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News Review
Baseline Survey: Study Shows Santa Cruz Leader in Water Conservation Practices
Posted Date: 5/29/2013
MAY 29, 2013

Santa Cruz – The City of Santa Cruz Water Department has completed a first ever “Baseline Survey” of customer’s water use, which shows both that most buildings now feature water conserving plumbing fixtures and appliances and that there is still room for some improvement. The survey will inform the update to the Water Conservation Master Plan, due out in 2014.

Undertaken in 2011, 150 single family homes, 50 multi-family residences and 120 commercial and institutional facilities were visited and analyzed. The highest priority for the study was to understand the efficiency of existing plumbing fixtures, which use the most water, followed by an evaluation of appliances and outdoor water use. Information gathered informs the conservation arm of the water department on where there’s the greatest room for additional savings.

“The good news,” said Toby Goddard, water conservation manager, “is that Santa Cruz is already a leader in California when it comes to water conservation. We found that between 92-94% of all housing units are already using water efficient shower heads, and 88-90% are using water efficient toilets.” To put that into perspective, studies show that statewide, only about 60-70% of residents use efficiency toilets. However Goddard is quick to point out that there is room for improvement in increasing the use of both high efficiency dish and clothes washers. Right now about 65% of single family homes and around 50% of multi-family homes in Santa Cruz use these kinds of appliances. “The city offers a $100 rebate to residents who buy an Energy Star labeled high-efficiency washing machine – we have about 500-700 participants annually,” notes Goddard, “I’d like to see that number increase.” The city also offers rebates on high efficiency toilets and irrigated lawn removal; free shower heads, kitchen and bathroom aerators, shut-off hose nozzles and garden hose timers; and water-wise gardening information. You can also schedule a free home audit.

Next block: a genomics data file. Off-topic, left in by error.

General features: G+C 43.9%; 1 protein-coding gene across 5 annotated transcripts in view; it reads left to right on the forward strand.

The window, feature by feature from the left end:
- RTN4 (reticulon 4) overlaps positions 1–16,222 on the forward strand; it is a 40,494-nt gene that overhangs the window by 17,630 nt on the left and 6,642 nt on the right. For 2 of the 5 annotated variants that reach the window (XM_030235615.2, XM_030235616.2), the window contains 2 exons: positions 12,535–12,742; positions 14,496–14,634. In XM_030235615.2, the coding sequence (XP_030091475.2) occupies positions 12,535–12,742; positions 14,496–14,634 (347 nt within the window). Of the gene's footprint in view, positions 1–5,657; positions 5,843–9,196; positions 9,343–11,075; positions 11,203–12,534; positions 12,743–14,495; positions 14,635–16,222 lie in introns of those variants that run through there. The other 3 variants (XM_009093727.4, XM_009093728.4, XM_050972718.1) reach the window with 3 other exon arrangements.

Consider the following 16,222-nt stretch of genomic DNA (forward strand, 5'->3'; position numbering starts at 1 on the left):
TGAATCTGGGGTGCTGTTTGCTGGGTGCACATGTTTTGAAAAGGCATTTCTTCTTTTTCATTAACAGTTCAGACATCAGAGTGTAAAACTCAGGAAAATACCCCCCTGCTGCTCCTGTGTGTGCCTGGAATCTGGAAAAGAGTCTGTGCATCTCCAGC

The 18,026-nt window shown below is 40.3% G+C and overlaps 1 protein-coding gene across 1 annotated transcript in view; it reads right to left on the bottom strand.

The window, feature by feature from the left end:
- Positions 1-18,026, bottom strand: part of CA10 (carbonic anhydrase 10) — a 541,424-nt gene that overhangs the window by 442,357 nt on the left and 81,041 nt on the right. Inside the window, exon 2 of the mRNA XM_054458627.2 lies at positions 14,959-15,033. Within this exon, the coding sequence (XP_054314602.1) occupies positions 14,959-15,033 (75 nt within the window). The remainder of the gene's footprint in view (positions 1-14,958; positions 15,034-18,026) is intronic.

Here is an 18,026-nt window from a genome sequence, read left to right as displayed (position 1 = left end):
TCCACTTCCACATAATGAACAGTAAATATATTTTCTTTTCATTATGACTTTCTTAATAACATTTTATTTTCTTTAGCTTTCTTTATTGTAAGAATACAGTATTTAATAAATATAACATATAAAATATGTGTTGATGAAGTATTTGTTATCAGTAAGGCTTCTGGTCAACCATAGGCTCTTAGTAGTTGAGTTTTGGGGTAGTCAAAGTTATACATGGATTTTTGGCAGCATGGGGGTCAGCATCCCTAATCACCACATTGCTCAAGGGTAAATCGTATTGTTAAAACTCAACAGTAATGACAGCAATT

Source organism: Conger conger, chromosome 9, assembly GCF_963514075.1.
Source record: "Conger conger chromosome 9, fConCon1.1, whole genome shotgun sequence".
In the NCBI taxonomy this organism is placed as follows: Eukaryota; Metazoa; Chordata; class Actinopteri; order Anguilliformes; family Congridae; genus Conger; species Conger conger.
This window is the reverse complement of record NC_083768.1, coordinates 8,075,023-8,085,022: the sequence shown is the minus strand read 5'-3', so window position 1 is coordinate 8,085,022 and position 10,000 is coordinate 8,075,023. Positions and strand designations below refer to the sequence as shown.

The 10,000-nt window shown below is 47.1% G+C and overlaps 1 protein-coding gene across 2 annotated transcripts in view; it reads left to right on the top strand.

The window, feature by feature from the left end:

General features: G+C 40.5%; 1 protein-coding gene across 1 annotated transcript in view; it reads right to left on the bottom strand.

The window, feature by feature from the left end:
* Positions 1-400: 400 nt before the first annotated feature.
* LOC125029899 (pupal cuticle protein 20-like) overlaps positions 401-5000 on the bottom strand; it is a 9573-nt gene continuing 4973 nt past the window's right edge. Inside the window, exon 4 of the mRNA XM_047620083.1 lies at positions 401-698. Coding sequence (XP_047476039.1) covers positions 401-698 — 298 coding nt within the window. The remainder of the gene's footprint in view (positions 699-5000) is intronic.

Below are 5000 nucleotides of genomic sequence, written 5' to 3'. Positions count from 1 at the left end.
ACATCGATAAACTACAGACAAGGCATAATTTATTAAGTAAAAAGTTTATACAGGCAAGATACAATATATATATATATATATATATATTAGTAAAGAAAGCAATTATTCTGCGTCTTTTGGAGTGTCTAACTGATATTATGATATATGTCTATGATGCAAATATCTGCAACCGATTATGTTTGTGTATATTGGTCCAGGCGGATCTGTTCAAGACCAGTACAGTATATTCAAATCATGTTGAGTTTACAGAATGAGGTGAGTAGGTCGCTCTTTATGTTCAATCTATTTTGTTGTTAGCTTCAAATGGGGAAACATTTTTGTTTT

The Baseline Survey also evaluated customer’s outdoor water use. Though a much smaller slice of the water-use pie, the survey shows that customer’s outdoor conservation practices correlate closely with their indoor conservation awareness.

The water department’s conservation staff closely monitors use trends, particularly in light of future projections for increased drought conditions. The city’s water supply is 100% dependent upon rainfall, and the city is in its second “dry” year in a row; rainfall in 2012 was 69% of normal, in 2013 it’s 59% of normal. The city council has implemented Stage 1 water restrictions from now through October 31.
For more information on conservation rebates, current water supply and Stage 1 restrictions, visit the city’s Water Department website at